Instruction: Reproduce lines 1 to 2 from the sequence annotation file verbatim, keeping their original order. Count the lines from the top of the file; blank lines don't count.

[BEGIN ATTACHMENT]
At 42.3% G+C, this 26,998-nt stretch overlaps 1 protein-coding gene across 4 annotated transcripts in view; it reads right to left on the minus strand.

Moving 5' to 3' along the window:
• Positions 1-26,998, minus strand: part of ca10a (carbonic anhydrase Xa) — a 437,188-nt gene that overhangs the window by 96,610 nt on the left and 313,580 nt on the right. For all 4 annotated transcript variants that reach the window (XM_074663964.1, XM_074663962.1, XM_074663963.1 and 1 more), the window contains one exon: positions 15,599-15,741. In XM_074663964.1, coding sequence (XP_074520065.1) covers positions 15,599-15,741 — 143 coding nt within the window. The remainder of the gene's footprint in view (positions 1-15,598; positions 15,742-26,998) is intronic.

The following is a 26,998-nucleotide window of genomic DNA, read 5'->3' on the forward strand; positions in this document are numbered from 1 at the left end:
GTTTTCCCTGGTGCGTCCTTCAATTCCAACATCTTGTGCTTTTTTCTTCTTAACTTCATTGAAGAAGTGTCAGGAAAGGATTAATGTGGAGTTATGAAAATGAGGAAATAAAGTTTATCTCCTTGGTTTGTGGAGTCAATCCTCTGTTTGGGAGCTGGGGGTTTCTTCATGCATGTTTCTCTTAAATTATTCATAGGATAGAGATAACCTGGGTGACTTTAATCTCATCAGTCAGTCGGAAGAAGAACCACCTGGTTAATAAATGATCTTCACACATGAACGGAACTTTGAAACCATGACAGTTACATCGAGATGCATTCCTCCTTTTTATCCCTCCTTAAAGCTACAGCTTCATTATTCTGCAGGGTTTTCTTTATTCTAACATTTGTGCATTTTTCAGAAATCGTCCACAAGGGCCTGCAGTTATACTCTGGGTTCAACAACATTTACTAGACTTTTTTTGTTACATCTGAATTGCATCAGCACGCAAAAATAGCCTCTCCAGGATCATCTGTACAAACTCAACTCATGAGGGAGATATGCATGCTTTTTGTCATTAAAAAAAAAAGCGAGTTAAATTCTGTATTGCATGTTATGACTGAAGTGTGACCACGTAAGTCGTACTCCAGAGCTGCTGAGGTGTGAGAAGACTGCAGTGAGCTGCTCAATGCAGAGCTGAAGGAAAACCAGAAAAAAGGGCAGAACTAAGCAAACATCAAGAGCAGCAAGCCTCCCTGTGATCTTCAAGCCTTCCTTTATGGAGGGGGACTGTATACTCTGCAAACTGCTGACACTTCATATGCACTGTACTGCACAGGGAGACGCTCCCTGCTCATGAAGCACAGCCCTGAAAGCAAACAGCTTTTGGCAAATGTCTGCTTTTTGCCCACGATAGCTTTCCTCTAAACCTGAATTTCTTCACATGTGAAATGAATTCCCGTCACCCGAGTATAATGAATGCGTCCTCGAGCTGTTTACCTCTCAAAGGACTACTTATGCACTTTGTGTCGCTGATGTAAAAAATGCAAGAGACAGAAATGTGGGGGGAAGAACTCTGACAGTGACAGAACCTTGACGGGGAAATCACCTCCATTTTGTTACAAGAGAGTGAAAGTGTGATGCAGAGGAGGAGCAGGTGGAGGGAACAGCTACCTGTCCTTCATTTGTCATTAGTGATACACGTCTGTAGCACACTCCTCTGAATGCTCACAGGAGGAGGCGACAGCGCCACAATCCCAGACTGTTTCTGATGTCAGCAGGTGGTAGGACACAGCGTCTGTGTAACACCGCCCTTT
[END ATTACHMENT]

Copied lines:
At 42.3% G+C, this 26,998-nt stretch overlaps 1 protein-coding gene across 4 annotated transcripts in view; it reads right to left on the minus strand.

Moving 5' to 3' along the window: